It’s thought that chia seeds also “pre-hydrate” the body. Because chia seeds are hydropholic, they prolong hydration in the body and help to retain electrolytes and protect against dehydration.
Eat chia with ample amounts of water. Ideally, soak 1 to 2 tablespoons of chia in a cup of water for 10 minutes then drink the gel down. Or, you can toss them into your morning smoothie or oatmeal. Just make sure to drink a large glass of water whenever you eat chia.
You can find chia seeds at nearly any natural food store and even in many standard grocery stores.
Dried Golden Berries: Also known as Incan Berries, golden berries are like nature’s sour patch kids with a massive punch of nutrition.
These powerful little berries are found dried in most natural food markets, and are a perfect pre-run snack—providing an abundance of easily digestible carbohydrates for quick energy.
Surprisingly, golden berries also contain 16 percent protein. Unheard of in most fruits, that protein helps ward of hunger and can help enhance post-exercise recovery, as well.
More: How Berries Also Fight Off Disease
Include 2 tablespoons of golden berries as part of your pre-workout snack. Eaten an hour before your workout, golden berries provide a blast of nutrients, minerals and powerful antioxidants that may help reduce free-radical muscle damage caused by exercise-induced oxidation.
Yerba Mate: The use of caffeine for training is much debated in the world of endurance athletes, but wherever you land on the debate Yerba Mate is worth a try.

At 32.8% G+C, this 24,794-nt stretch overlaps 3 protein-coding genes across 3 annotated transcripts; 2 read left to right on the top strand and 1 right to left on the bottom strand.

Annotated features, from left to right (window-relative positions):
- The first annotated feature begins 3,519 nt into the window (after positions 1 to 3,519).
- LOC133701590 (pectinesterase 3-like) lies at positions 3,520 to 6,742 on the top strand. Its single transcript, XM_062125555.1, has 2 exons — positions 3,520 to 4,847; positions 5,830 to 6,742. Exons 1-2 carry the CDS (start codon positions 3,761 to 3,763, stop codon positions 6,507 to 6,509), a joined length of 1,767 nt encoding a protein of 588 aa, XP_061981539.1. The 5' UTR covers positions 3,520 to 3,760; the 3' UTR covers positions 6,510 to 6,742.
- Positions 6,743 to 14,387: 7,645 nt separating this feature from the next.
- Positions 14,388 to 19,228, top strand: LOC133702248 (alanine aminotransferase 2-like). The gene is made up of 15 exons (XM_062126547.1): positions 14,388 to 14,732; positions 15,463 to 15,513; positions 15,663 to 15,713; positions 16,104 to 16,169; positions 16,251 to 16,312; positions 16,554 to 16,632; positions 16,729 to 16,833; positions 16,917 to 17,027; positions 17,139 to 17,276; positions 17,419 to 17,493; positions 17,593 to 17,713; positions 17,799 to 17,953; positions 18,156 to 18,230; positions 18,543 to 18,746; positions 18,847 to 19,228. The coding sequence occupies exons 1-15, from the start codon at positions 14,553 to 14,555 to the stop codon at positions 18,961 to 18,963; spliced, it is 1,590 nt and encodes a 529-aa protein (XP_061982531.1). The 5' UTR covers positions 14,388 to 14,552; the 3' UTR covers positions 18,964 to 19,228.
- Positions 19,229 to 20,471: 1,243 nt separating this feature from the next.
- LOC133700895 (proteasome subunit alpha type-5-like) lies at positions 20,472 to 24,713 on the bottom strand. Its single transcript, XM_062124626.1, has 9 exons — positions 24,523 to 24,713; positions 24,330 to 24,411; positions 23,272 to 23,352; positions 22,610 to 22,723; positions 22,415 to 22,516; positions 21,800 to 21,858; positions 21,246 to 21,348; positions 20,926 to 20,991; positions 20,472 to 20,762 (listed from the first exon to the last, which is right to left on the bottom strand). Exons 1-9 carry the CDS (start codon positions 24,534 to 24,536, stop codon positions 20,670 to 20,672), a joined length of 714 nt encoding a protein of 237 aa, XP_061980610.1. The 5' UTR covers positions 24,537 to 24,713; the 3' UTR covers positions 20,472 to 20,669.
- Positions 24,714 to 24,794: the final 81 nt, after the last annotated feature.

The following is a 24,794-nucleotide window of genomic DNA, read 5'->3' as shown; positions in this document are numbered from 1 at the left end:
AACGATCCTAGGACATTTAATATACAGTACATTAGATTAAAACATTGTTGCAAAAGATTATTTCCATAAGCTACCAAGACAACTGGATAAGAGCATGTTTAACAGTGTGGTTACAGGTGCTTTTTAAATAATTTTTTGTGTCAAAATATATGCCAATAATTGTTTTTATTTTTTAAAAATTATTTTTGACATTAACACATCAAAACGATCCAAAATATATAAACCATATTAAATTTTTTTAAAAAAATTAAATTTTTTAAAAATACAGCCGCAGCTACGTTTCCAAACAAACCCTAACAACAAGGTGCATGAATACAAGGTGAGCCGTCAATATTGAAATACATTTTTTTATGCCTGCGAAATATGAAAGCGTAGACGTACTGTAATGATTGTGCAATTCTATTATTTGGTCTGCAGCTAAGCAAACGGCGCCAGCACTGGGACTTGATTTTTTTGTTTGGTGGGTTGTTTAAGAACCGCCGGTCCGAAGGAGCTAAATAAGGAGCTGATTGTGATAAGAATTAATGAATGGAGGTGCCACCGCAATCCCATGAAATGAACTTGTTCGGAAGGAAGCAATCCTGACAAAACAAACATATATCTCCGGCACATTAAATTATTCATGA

Made from the leaves and stems of a South American rainforest tree, Mate is thought to have “the strength of coffee, the benefits of tea, and the euphoria of chocolate all in one.”
Yerba Mate naturally contains 24 vitamins and minerals, 15 recovery-enhancing amino acids and an abundance of antioxidants. With less caffeine then coffee, it provide a jitter-free boost of energy for some athletes.
More: The Facts About Caffeine and Athletic Performance
But Mate is not for everyone. And it’s best to try it during a training run, rather than on race day, to see how your body responds.
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Coconut Water: Most likely, you’ve heard of the many benefits of coconut water, but it begs repetition.
Coconut water is truly natures sports drink. An excellent source of electrolytes, coconut water will provide whole body hydration after exercise, without the harmful sugars and chemicals found in most sports drinks.
Depending training intensity and times, you may want to add a small pinch of sea salt (my favorite is Himalayan pink sea salt) to your coconut water for a more diverse electrolyte balance.
For the ultimate super food recovery, make your own full-spectrum sports drink by blending 8 ounces coconut water, 2 dates and a pinch of sea salt. Drink immediately after your workout.
More: Protect Your Body with This Coconut Smoothie